Experts in the Mexican cannabis industry say they disagree with Escalante’s explanation and question the legality of the Paradise model. Industry legal experts, who spoke on condition of anonymity, told CannIntelligence that, because Paradise itself has not been granted an amparo to import CBD products from the US, it is in fact operating in a grey area that puts its locations at risk of closure by the government.
And despite Paradise selling the products as dietary supplements and not medications, the company does offer free virtual consultations with physicians at its stores. In a booth within the stores, clients can virtually discuss their ailments with a doctor, who assists with recommendations of available CBD products and dosage amounts required for treatment.
For example, Escalante said that Paradise sells CBD products to assist with sleeping, Alzheimer’s disease and chronic pain.
“After a few years, we decided to bring in a team of doctors to provide personal attention to clients so that they feel confident that these products work and that they have treatment options and are taking the appropriate doses,” he said.
“What we’ve observed is that there is considerable demand in the country for CBD products,” Escalante said. “We’re hopeful that, once the recreational market opens, we’ll already be an established name that clients will recognise and trust for quality cannabis products.”
Caution advised to move ahead
Though so far the company has avoided being the focus of too much regulatory scrutiny, Paradise might want to be careful not to fly too close to the sun. There is speculation that its high-profile investors, such as former Mexican president Vicente Fox and actor Roberto Palazuelos, have been able to use their clout or connections to aid the company.
Industry experts told CannIntelligence that because the Paradise physicians offering consultations to clients are not regulated or verified by an independent health authority, they consider the service to be a violation of existing laws in the country.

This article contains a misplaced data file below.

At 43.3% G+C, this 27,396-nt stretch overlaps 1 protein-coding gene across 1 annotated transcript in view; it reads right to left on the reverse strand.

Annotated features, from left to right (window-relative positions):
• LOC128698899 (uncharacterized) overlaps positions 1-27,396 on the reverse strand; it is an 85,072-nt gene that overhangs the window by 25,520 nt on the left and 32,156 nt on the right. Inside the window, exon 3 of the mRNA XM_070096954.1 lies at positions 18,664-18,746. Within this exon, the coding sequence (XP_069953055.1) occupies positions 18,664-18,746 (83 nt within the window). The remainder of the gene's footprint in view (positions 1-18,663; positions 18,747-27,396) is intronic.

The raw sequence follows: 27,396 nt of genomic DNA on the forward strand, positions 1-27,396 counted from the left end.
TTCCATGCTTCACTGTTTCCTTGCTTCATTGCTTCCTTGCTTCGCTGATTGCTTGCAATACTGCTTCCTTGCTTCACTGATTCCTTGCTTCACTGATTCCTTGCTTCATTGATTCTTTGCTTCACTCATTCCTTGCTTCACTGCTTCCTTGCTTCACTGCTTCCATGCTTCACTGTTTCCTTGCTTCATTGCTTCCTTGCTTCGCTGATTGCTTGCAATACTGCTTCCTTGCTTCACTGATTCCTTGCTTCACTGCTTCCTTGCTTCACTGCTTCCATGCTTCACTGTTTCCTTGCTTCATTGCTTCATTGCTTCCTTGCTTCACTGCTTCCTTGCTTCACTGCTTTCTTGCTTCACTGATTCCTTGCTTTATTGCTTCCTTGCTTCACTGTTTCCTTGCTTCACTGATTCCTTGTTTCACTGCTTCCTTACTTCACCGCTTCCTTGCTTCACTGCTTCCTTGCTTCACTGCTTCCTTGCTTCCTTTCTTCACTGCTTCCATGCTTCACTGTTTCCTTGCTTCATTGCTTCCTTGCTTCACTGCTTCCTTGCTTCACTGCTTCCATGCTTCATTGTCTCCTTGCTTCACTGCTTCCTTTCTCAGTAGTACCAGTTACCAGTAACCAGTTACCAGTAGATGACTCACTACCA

“Our concern is that, by doing things the wrong way or outside of the law, it will give the current government incentive to demonise the cannabis industry,” an expert told CannIntelligence. “We’re trying to do things the right way so that this plant creates opportunities for employment and health options for Mexican citizens, and by operating outside of the law, Paradise is putting the industry at risk before it even opens.”
Guillermo Nieto, president of the National Association of the Cannabis Industry (Anicann), advised Mexican consumers to be wary of Paradise shops in a column earlier this year, writing that “the CBD products that Paradise offers lack concise information that explain their components, how they were processed and that they represent a potential health risk”.
“It’s worrying that, without regulation regarding CBD products, companies and vendors are now operating in the market that conveniently omits the precise origin and legality of the products they offer,” Nieto wrote.
“It’s important to be careful with these types of stores,” he said of Paradise, adding that “for this reason, we continue to demand the implementation of clear rules and for a health authority that prioritises protection of the public health”.
– Adam Williams CannIntelligence contributing writer
Photo: Micheile dot com